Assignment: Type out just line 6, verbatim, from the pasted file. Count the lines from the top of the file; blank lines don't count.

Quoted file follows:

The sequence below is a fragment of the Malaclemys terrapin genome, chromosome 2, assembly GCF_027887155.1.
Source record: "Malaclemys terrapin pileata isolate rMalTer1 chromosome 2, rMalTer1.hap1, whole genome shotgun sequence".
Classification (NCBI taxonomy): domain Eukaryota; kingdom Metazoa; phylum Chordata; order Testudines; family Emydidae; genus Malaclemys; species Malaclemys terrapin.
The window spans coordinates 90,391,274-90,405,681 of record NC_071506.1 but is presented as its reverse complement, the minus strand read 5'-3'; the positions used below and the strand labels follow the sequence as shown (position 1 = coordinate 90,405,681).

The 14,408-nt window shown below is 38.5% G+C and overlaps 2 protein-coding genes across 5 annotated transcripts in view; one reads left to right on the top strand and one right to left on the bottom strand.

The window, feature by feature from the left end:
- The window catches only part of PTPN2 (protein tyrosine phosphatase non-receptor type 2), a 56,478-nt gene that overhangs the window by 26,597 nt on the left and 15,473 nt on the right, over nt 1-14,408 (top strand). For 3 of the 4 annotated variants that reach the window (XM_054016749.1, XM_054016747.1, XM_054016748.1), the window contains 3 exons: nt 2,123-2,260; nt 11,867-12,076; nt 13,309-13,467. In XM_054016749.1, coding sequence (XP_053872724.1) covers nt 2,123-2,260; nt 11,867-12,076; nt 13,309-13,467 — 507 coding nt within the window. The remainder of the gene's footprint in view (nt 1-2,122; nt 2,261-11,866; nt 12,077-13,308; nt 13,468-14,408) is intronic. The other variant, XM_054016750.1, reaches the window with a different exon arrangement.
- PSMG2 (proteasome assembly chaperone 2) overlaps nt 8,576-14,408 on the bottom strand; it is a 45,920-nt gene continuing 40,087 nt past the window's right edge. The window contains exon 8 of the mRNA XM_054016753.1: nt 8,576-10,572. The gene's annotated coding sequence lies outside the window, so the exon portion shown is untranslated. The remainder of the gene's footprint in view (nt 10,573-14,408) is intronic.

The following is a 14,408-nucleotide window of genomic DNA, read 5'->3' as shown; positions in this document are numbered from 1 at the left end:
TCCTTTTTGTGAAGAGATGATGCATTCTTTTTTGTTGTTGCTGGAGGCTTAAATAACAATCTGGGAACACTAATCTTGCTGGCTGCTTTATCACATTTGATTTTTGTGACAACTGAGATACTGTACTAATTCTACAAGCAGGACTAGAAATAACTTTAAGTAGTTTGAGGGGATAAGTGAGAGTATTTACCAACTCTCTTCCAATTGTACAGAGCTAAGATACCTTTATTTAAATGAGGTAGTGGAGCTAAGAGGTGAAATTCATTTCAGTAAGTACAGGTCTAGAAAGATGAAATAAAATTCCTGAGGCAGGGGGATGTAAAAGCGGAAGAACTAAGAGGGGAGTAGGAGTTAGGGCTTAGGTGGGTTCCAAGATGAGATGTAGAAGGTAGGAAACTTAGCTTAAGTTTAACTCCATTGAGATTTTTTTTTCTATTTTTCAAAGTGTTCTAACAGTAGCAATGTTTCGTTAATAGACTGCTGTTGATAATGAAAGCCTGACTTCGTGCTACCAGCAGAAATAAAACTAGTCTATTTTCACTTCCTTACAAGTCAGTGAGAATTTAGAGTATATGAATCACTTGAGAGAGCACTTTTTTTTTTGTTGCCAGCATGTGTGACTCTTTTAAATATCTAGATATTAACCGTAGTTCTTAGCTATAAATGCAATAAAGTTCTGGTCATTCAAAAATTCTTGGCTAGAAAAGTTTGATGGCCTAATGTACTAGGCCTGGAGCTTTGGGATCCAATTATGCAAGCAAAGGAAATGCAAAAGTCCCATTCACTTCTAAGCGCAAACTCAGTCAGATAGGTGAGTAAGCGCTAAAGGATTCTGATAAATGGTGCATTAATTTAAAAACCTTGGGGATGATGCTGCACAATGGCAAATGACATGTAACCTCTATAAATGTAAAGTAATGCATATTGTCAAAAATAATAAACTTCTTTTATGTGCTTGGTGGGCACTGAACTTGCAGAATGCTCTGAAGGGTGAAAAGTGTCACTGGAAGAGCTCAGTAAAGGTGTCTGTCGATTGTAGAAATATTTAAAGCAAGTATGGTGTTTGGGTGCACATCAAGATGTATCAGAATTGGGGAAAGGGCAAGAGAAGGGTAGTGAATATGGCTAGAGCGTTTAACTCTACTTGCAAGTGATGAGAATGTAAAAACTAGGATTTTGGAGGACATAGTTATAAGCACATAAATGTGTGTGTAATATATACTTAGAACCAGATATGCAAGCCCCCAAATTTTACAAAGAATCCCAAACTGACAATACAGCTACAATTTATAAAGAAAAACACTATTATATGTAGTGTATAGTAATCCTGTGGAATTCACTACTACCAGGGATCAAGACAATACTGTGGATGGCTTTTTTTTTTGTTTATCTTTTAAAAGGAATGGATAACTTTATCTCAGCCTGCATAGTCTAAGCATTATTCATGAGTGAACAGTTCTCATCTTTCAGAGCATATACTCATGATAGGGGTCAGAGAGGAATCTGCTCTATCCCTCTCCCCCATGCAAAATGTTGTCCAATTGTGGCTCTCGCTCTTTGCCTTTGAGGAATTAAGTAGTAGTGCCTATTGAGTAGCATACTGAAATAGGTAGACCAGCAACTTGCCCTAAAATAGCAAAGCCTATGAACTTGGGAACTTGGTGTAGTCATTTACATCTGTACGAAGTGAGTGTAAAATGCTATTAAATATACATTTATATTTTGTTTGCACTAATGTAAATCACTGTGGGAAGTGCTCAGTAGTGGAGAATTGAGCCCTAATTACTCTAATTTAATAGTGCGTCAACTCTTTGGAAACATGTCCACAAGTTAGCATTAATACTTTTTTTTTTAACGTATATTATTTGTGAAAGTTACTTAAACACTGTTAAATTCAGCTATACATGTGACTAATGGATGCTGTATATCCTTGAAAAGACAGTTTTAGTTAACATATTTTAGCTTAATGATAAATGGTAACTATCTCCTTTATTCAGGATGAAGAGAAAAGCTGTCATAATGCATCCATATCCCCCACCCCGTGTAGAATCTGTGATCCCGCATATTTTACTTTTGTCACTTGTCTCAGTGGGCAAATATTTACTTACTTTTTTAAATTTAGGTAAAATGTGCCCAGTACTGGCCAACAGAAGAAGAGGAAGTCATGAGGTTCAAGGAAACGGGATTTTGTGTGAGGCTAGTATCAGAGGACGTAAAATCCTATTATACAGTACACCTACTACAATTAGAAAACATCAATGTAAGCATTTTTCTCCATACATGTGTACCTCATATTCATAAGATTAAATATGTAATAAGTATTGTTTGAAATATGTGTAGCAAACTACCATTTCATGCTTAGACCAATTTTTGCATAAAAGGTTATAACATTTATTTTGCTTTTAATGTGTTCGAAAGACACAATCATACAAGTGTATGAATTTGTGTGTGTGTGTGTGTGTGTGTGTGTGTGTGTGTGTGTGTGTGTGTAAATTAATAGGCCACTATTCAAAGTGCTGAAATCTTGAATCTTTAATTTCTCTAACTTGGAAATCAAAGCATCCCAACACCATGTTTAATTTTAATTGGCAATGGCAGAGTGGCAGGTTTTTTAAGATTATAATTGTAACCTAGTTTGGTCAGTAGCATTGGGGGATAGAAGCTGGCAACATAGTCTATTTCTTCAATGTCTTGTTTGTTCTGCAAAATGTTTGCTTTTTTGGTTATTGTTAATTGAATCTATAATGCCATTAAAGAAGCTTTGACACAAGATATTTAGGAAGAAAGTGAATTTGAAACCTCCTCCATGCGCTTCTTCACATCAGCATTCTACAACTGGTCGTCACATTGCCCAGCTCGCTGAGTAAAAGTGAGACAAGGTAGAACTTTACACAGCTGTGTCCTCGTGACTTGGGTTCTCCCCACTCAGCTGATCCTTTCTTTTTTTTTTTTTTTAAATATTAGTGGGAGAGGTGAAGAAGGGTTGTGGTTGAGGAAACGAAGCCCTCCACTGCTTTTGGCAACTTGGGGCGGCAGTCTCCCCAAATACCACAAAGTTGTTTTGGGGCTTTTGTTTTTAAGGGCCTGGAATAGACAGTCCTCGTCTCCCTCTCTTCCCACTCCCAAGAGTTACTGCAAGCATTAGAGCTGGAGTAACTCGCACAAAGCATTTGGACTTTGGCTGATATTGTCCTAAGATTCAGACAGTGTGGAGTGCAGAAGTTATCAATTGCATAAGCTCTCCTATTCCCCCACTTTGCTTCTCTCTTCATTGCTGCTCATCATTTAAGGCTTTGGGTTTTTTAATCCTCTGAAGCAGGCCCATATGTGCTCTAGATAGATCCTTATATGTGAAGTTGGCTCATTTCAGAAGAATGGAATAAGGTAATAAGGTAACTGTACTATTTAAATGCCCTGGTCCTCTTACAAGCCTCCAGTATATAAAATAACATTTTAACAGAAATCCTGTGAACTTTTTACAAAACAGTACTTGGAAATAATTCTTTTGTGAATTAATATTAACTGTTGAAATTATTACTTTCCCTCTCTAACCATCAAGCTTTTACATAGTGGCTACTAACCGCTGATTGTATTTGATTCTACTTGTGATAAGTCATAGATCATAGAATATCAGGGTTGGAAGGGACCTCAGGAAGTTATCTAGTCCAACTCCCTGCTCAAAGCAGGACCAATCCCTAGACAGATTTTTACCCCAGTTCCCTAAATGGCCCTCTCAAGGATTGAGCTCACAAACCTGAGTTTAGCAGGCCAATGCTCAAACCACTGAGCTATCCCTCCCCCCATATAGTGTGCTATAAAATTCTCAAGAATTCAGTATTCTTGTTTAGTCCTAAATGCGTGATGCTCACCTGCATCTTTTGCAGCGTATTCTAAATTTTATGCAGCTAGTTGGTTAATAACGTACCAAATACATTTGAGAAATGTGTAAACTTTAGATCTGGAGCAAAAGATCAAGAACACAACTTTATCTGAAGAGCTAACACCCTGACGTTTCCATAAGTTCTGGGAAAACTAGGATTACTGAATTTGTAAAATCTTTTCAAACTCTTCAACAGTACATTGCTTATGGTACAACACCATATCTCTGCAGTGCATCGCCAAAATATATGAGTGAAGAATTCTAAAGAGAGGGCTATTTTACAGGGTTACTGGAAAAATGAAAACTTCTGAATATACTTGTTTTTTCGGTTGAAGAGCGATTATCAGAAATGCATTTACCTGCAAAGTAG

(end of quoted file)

The window, feature by feature from the left end: